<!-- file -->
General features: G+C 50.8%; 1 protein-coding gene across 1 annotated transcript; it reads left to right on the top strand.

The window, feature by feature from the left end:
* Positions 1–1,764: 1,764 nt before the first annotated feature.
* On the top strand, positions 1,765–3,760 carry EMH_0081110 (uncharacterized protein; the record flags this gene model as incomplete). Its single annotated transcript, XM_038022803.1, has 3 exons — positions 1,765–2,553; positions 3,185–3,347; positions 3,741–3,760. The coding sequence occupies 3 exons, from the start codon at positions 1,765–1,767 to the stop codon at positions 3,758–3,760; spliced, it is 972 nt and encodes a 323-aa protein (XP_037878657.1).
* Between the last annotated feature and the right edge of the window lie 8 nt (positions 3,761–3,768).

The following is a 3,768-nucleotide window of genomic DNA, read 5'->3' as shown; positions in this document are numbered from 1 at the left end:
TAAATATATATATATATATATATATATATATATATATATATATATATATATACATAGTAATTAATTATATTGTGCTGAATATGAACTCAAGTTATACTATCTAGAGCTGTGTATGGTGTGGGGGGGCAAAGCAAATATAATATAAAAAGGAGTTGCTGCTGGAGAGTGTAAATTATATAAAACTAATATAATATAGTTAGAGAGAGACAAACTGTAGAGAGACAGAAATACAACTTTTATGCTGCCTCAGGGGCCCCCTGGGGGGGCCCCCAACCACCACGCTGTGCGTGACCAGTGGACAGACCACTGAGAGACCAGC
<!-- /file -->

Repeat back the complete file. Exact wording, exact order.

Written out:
General features: G+C 50.8%; 1 protein-coding gene across 1 annotated transcript; it reads left to right on the top strand.

The window, feature by feature from the left end:
* Positions 1–1,764: 1,764 nt before the first annotated feature.
* On the top strand, positions 1,765–3,760 carry EMH_0081110 (uncharacterized protein; the record flags this gene model as incomplete). Its single annotated transcript, XM_038022803.1, has 3 exons — positions 1,765–2,553; positions 3,185–3,347; positions 3,741–3,760. The coding sequence occupies 3 exons, from the start codon at positions 1,765–1,767 to the stop codon at positions 3,758–3,760; spliced, it is 972 nt and encodes a 323-aa protein (XP_037878657.1).
* Between the last annotated feature and the right edge of the window lie 8 nt (positions 3,761–3,768).

The following is a 3,768-nucleotide window of genomic DNA, read 5'->3' as shown; positions in this document are numbered from 1 at the left end:
TAAATATATATATATATATATATATATATATATATATATATATATATATATACATAGTAATTAATTATATTGTGCTGAATATGAACTCAAGTTATACTATCTAGAGCTGTGTATGGTGTGGGGGGGCAAAGCAAATATAATATAAAAAGGAGTTGCTGCTGGAGAGTGTAAATTATATAAAACTAATATAATATAGTTAGAGAGAGACAAACTGTAGAGAGACAGAAATACAACTTTTATGCTGCCTCAGGGGCCCCCTGGGGGGGCCCCCAACCACCACGCTGTGCGTGACCAGTGGACAGACCACTGAGAGACCAGC